Akwasi Boakye (archaically spelt as Aquasi Boachi), the first Black mining engineer in the world.
Born on April 24, 1827, AKwasi Boakye is the world’s first black mining engineer.
The African-Dutch mining engineer was a prince of the Asante Empire and the eldest son of
Nana Kwaku Dua I, a King of the Ashanti Kingdom.
In 1837, along with his cousin Kwame Poku, Akwasi Boakye left to pursue an education in the Netherlands.
Life in Netherlands
The reason why Boakye and Poku were sent to the Netherlands to study was as a result of
an agreement between Kwaku Dua I and the Netherlands as part of a deal that gave the
Dutch ”recruits” from Africa when they could no longer legally take slaves.
Per the agreement signed, AKwasi Boakye and Kwame Poku were to return after their studies.
Although Kwame Poku did return to the Gold Coast as planned, Kwasi Boakye stayed in the Netherlands.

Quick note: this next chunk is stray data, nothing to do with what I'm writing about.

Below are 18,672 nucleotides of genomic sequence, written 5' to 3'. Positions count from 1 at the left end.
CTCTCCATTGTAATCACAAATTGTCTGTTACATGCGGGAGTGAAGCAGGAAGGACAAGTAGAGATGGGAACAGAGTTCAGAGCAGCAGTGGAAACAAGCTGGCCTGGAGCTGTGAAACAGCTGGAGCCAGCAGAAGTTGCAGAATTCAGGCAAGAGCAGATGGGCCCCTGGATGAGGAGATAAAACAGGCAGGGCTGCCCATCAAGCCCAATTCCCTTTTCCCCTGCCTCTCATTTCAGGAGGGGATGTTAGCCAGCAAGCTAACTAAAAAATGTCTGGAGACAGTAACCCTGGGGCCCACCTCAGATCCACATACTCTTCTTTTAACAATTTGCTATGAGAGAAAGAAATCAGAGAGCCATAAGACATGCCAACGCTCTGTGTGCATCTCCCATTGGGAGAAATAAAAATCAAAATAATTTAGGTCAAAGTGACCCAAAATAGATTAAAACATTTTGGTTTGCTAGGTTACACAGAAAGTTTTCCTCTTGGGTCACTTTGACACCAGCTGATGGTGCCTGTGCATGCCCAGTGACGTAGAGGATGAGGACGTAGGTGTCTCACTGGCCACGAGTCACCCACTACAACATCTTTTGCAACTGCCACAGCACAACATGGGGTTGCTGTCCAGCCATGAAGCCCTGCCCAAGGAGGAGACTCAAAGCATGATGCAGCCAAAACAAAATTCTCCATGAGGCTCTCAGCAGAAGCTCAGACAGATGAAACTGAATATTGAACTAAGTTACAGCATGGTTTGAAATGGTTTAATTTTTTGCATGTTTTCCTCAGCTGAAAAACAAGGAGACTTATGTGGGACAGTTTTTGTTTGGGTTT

He was trained as a mining engineer at the fore runner of Delft University, where he graduated in 1847.
In 1850, he was sent to the Dutch East Indies.
There he was discriminated by his superior Cornelius de Groot van Embden, for which he
received financial compensation in 1857.
His compensation included an estate which is at the south of Buitenzorg or Bogor, a city in present-day West Java province in Indonesia.
He was a member of the Association of Civil Engineers (later called the Association of Delft Engineers).
In 1871, he again became a member and correspondent for the Dutch East Indies.
He died on 9 June 1904.
In 1997, Dutch writer Arthur Japin did a research about the lives of Kwame Poku and
AKwasi Boakye and wrote the book, The Two Hearts of Kwasi Boachi.